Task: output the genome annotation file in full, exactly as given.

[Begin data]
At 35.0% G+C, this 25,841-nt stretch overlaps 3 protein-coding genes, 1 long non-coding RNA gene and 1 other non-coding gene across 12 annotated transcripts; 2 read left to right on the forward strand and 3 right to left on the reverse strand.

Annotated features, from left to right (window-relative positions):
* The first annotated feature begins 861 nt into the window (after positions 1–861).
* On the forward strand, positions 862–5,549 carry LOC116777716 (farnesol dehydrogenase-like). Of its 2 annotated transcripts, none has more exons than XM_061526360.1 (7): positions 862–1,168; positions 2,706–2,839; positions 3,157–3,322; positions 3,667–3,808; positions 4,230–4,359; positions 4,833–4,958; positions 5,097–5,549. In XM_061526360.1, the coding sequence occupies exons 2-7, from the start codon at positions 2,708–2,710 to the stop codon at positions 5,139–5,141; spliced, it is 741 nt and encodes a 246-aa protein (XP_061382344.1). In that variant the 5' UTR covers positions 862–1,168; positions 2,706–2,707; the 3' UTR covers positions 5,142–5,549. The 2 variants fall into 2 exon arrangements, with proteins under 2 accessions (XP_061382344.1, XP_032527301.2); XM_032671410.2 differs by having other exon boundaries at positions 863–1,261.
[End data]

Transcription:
At 35.0% G+C, this 25,841-nt stretch overlaps 3 protein-coding genes, 1 long non-coding RNA gene and 1 other non-coding gene across 12 annotated transcripts; 2 read left to right on the forward strand and 3 right to left on the reverse strand.

Annotated features, from left to right (window-relative positions):
* The first annotated feature begins 861 nt into the window (after positions 1–861).
* On the forward strand, positions 862–5,549 carry LOC116777716 (farnesol dehydrogenase-like). Of its 2 annotated transcripts, none has more exons than XM_061526360.1 (7): positions 862–1,168; positions 2,706–2,839; positions 3,157–3,322; positions 3,667–3,808; positions 4,230–4,359; positions 4,833–4,958; positions 5,097–5,549. In XM_061526360.1, the coding sequence occupies exons 2-7, from the start codon at positions 2,708–2,710 to the stop codon at positions 5,139–5,141; spliced, it is 741 nt and encodes a 246-aa protein (XP_061382344.1). In that variant the 5' UTR covers positions 862–1,168; positions 2,706–2,707; the 3' UTR covers positions 5,142–5,549. The 2 variants fall into 2 exon arrangements, with proteins under 2 accessions (XP_061382344.1, XP_032527301.2); XM_032671410.2 differs by having other exon boundaries at positions 863–1,261.